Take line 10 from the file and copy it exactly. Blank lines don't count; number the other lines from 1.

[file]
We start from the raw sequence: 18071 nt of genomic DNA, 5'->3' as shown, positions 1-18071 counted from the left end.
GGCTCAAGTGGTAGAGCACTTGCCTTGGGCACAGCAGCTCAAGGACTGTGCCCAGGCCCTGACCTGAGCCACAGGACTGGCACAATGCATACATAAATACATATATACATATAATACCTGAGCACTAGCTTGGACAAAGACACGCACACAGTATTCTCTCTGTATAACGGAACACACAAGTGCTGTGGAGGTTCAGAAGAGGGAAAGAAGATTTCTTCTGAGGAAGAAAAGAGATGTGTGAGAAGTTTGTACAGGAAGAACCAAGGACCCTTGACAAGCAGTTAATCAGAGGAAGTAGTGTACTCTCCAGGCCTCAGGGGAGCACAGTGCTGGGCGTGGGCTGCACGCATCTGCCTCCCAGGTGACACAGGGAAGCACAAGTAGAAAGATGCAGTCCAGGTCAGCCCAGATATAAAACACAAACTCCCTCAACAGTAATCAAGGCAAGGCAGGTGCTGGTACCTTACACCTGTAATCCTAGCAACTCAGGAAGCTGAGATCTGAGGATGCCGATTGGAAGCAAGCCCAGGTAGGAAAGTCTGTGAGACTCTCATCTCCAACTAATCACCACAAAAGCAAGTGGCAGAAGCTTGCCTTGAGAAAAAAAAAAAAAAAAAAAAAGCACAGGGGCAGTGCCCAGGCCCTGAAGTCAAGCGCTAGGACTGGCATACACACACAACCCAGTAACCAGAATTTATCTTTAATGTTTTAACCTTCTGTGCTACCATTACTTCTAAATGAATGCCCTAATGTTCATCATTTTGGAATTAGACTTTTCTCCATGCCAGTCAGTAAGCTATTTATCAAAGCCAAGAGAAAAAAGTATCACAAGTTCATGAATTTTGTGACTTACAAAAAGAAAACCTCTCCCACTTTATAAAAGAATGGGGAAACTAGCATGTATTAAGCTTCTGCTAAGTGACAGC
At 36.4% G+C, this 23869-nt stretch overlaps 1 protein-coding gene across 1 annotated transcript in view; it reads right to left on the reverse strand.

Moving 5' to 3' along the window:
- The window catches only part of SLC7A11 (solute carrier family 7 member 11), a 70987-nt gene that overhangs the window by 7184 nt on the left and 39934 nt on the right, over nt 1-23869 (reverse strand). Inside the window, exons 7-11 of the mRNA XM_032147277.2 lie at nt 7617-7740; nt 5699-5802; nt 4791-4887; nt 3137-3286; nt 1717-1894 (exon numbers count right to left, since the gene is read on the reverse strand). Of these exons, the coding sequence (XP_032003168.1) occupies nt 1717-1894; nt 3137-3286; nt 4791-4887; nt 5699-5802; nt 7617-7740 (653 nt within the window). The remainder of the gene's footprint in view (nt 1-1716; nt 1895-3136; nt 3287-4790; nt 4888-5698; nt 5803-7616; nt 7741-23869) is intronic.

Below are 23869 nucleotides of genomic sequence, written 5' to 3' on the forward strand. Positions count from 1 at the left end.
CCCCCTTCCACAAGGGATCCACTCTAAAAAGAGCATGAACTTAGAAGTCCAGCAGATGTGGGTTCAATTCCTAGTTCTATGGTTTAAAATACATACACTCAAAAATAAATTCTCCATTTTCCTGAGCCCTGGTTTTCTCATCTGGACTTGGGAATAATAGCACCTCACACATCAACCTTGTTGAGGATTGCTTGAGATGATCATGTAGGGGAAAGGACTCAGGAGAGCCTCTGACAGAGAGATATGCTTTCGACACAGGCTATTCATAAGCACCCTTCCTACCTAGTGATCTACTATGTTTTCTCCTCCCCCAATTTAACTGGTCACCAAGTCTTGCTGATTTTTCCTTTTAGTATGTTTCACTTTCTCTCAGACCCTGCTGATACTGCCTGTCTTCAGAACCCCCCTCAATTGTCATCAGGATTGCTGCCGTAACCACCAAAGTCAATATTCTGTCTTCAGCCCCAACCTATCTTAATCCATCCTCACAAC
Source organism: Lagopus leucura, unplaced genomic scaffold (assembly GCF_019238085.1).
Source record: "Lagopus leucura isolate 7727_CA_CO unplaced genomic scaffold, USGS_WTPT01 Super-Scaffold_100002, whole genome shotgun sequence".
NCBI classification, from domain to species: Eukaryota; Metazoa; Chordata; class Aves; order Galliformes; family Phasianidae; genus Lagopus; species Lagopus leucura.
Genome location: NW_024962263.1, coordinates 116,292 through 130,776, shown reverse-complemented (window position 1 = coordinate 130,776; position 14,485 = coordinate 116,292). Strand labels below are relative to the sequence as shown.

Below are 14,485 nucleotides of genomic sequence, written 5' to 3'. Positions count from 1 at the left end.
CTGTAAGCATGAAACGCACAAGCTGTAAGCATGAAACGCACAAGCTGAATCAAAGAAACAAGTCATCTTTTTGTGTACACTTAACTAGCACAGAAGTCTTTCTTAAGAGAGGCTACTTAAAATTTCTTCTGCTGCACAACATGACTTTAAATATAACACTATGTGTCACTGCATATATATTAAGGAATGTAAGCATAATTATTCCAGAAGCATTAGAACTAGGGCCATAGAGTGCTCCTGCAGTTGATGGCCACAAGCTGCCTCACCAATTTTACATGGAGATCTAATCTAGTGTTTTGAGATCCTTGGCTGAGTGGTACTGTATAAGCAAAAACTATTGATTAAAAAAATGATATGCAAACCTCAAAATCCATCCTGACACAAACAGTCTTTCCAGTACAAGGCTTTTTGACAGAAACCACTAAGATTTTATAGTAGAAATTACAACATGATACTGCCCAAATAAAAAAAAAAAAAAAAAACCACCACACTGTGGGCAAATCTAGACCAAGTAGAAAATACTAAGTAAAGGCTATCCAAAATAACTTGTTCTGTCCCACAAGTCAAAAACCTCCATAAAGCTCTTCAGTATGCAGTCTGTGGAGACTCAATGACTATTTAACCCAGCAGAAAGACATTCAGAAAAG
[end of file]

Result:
NCBI classification, from domain to species: Eukaryota; Metazoa; Chordata; class Aves; order Galliformes; family Phasianidae; genus Lagopus; species Lagopus leucura.